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• Energy level - Very active: The AKC describes a strong and athletic little dog who loves physical activity and is happiest when he has a job to do.
• Barks when necessary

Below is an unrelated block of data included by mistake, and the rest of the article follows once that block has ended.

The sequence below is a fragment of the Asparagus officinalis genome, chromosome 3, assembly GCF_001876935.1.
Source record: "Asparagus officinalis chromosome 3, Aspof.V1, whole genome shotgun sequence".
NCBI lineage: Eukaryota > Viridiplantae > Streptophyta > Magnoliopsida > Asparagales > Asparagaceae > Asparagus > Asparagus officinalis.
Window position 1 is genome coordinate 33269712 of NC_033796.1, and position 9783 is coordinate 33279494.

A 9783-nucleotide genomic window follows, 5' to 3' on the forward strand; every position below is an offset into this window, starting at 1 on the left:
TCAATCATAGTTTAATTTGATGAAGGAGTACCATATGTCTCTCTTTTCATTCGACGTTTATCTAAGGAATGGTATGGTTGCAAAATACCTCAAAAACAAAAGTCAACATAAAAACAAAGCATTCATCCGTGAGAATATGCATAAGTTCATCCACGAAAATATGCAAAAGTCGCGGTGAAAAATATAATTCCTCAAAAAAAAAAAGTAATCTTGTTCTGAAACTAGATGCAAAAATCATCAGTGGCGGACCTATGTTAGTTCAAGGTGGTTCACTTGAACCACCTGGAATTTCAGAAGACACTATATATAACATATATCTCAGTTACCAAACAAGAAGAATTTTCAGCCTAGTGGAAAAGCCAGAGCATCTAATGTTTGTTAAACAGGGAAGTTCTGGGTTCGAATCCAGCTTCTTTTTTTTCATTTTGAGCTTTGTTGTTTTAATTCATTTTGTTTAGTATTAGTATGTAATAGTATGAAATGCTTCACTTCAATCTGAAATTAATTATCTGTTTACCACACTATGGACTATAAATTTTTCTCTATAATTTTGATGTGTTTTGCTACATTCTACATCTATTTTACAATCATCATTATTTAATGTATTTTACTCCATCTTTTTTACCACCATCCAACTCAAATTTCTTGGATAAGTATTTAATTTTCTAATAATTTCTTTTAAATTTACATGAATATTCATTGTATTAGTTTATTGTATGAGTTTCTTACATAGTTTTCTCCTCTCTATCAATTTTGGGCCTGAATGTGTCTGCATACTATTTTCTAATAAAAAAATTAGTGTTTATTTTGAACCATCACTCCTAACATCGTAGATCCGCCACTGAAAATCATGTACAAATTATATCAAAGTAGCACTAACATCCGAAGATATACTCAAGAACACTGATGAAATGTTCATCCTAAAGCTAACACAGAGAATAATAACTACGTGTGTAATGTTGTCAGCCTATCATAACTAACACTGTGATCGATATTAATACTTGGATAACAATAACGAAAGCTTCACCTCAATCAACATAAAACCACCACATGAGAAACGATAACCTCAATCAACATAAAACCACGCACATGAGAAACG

Despite being Queen Elizabeth ll’s favoured companion, the Corgi’s roots lie not in marble halls and gilded bedchambers but in the mud-and-manure-caked corrals and dirt-floored huts of 12th-century Wales. One theory is that the name corgi derives from cur; another that the name was a blending of the Welsh cor (dwarf) and ci (dog). At any rate, dwarf dogs they were, bred low but fast to work cattle and other livestock, and to kill rats in homes and stables. Many Corgis will show a tendency to herd and guard—not surprising considering their heritage. Their lively disposition and winning personalities in a compact package have won them many fans, royal and otherwise. Deborah S. Harper, author of The New Complete Pembroke Welsh Corgi, praises this “energetic dog, full of life, quick in movement and mind,” noting that the Corgi, while always ready for the task at hand, “does not indulge in tiresome perpetual motion.” Stanley Coren includes Corgis in the “Clever Dogs” group, writing, “These intelligent dogs have a work ethic and willingness to learn that make them among the easiest breeds to train…they are most often successful when complex activities have to be learned.” These active, trainable dogs excel at an array of canine sports. As for their good looks, they possess a thick double coat (yes, they shed) and weigh up to 30 pounds.